I am replying to my peer’s post on compare and contrast principles of change and motivational interviewing

Value: 100 points

Due: Create your initial post by Day 4 and reply to at least two of your peers by Day 7.

Grading Category: Discussions

Note: In this type of discussion, you will not see the responses of your classmates until after you have posted your own response to the following prompt.

Initial Post

For this discussion, compare and contrast principles of Change Theory and Motivational Interviewing and how these principles inform therapeutic interventions. You will gain a greater understanding of the theoretical underpinnings of the use of Change Theory and Motivational Interviewing used across clinical practice situations and settings.


Reply to at least two of your peers. Respectfully critique your peers’ posts noting any agreement or differences of opinion.

Use APA formatting as stated in the syllabus and grading rubric.

Please refer to the Grading Rubric for details on how this activity will be graded.

The described expectations meet the passing level of 80%. You are directed to review the Discussion Grading Rubric for criteria which exceed expectations.      




This is my peer’s post 

Re: Week 2 Discussion: Change Theory Versus Motivational Interviewing

by Sarah McNamara – Thursday, 7 September 2023, 2:42 PM

Change Theory describes the five different stages a person goes through to change a behavior, from why those do not change, to considering change, enacting the change, and successfully continuing the new behavior (Raihan & Cogburn, 2023). Motivational interviewing is heavily dependent on the clinician-client relationship (Emery & Wimmer, 2023). Motivational interviewing is a therapeutic approach to behavior change where the clinician works with the client to inspire intrinsic motivation to change a behavior while using past experiences from the patient as supportive evidence of their ability to successfully alter their behaviors (Emery & Wimmer, 2023; Nightingale et al., 2023). Understanding the fundamentals of change theory can help with the successful utilization of motivational interviewing. For example, motivational interviewing can be used to help move someone from what could be the contemplation stage where the person has insight into the need to change a behavior but is still experiencing some ambivalence to change, to help them progress towards the action stage of change theory where acting on the behavior change begins (Emery & Wimmer, 2023; Raihan & Cogburn, 2023). Through understanding the components of change theory, including when a person is presenting in a pre-contemplative state, can help to guide therapeutic intervention while also allowing for understanding that people can move through the stages differently as well as sometimes revert back to previous stages which can help increase understanding why patients are compliant with interventions for a period of time and though they see the benefits, sometimes return to a pre-contemplative stage where the change did not seem as important (Raihan & Cogburn, 2023).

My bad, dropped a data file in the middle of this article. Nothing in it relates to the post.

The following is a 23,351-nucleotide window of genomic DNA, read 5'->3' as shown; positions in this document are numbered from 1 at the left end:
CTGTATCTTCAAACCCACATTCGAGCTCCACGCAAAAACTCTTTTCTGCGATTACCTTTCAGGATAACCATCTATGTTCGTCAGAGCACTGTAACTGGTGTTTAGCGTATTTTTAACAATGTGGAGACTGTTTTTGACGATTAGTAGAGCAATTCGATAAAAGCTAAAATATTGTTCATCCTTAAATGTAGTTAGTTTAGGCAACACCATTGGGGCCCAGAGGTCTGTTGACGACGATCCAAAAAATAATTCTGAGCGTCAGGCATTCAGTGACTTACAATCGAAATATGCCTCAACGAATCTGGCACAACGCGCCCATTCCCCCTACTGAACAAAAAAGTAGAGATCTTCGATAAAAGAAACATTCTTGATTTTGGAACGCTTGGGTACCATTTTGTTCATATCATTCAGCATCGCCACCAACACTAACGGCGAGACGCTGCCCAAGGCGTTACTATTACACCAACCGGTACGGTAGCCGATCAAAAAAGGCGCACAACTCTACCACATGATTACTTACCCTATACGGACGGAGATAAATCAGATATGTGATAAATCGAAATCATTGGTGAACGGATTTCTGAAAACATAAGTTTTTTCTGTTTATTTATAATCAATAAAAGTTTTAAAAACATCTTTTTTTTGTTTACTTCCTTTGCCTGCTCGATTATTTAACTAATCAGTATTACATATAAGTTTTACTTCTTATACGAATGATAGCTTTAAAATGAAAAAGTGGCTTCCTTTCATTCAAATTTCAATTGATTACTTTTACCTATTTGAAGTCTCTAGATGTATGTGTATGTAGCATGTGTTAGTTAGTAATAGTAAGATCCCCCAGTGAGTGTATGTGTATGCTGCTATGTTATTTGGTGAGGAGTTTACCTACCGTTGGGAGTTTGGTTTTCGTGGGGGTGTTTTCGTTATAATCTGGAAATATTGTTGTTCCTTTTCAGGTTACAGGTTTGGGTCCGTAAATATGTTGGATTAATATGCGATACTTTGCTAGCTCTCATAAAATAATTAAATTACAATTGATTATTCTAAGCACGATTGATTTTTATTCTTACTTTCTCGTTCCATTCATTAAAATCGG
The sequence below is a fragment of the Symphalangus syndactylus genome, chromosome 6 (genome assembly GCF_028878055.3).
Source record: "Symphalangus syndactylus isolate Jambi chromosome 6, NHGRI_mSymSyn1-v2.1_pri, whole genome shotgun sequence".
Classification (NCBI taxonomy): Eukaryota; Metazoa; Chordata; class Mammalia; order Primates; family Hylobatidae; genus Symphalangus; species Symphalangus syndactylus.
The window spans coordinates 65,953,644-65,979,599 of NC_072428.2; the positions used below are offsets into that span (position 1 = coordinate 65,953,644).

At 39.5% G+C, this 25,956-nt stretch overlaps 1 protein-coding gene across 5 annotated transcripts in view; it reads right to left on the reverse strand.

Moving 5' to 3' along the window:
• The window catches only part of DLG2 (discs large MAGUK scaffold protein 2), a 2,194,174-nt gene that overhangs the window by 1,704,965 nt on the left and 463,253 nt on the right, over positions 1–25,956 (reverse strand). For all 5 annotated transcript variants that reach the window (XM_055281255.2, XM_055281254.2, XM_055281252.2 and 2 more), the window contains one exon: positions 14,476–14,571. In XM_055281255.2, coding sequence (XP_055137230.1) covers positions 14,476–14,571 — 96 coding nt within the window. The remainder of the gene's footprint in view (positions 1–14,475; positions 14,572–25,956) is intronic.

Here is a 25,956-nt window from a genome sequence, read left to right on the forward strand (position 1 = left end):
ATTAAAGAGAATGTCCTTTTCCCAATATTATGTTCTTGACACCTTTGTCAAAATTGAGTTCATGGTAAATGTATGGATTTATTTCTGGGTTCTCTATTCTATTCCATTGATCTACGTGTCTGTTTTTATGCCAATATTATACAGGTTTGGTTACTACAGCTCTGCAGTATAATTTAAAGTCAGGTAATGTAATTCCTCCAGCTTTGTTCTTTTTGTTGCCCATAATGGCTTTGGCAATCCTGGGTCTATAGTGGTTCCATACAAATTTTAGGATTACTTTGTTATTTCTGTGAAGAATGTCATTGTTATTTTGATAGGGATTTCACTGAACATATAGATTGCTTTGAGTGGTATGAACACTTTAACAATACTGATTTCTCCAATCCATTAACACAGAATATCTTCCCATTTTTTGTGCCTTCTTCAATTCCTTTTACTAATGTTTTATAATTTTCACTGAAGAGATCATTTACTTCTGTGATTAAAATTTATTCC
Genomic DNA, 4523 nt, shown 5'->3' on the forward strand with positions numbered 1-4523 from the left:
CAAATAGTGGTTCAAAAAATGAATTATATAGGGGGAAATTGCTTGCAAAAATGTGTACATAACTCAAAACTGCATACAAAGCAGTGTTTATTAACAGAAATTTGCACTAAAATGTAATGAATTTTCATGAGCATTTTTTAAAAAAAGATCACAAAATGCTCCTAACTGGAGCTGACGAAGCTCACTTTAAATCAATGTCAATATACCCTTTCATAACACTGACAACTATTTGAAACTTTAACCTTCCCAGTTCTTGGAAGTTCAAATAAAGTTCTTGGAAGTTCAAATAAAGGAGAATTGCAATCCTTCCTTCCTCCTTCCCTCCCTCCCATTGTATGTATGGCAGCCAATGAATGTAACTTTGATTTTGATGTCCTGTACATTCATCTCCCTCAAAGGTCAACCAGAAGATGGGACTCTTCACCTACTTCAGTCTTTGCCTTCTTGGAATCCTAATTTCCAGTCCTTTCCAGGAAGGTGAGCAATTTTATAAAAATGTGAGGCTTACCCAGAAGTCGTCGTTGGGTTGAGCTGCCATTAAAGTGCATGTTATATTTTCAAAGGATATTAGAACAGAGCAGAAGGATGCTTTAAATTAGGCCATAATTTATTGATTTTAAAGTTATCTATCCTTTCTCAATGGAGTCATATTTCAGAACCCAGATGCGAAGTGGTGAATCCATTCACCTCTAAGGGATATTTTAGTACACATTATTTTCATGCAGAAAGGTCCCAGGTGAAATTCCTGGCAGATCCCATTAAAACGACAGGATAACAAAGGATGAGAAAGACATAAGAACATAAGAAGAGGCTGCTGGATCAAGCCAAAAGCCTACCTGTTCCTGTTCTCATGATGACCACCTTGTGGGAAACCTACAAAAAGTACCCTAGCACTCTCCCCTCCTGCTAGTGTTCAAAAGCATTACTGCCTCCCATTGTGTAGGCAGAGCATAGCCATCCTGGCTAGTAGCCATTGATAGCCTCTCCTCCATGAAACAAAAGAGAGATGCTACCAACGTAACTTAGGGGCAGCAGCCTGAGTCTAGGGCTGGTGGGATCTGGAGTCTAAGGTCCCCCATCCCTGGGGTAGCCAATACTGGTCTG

For differences, motivational interviewing is typically employed in the health care setting, to help inspire behavior changes in patients that will positively benefit their health (Emery & Wimmer, 2023). Change theory can be used in a variety of different settings, including using it on the personal level as well as the community level and to implement changes at the institutional level (Simpson et al., 2023). Overall, both motivational interviewing and change theory are useful principles to understand as it allows for us to understand that people are capable of change however, they are most capable of change when they can find the motivation within themselves instead of from outside sources to change.


Emery, R. L., & Wim mer, M., (2023, February 9). Stages of Change Theory. In StatPearls. StatPearls Publishing. Retrieved September 7, 2023 from https://www.ncbi.nlm.nih.gov/books/NBK589705/?report=readerNightingale, H., Mnatzaganian, G., Hooker, L., Barrett, S., & Kingsley, M. (2023). The effect of motivational interviewing and/or cognitive behaviour therapy techniques on gestational weight gain – a systematic review and meta-analysis. BMC Public Health, 23(1). https://doi.org/10.1186/s12889-023-15446-9Raihan, N., & Cogburn, M., (2023, March 6). Stages of Change Theory. In StatPearls. StatPearls Publishing. Retrieved September 6, 2023 from https://www.ncbi.nlm.nih.gov/books/NBK556005/?report=reader#_NBK556005_pubdet_Simpson, J., Remawi, B. N., Potts, K., Blackmore, T., French, M., Haydock, K., Peters, R., Hill, M., Tidball, O.-J., Parker, G., Waddington, M., & Preston, N. (2023). Improving paramedic responses for patients dying at home: A theory of change-based approach. BMC Emergency Medicine, 23(1). https://doi.org/10.1186/s12873-023-00848-0

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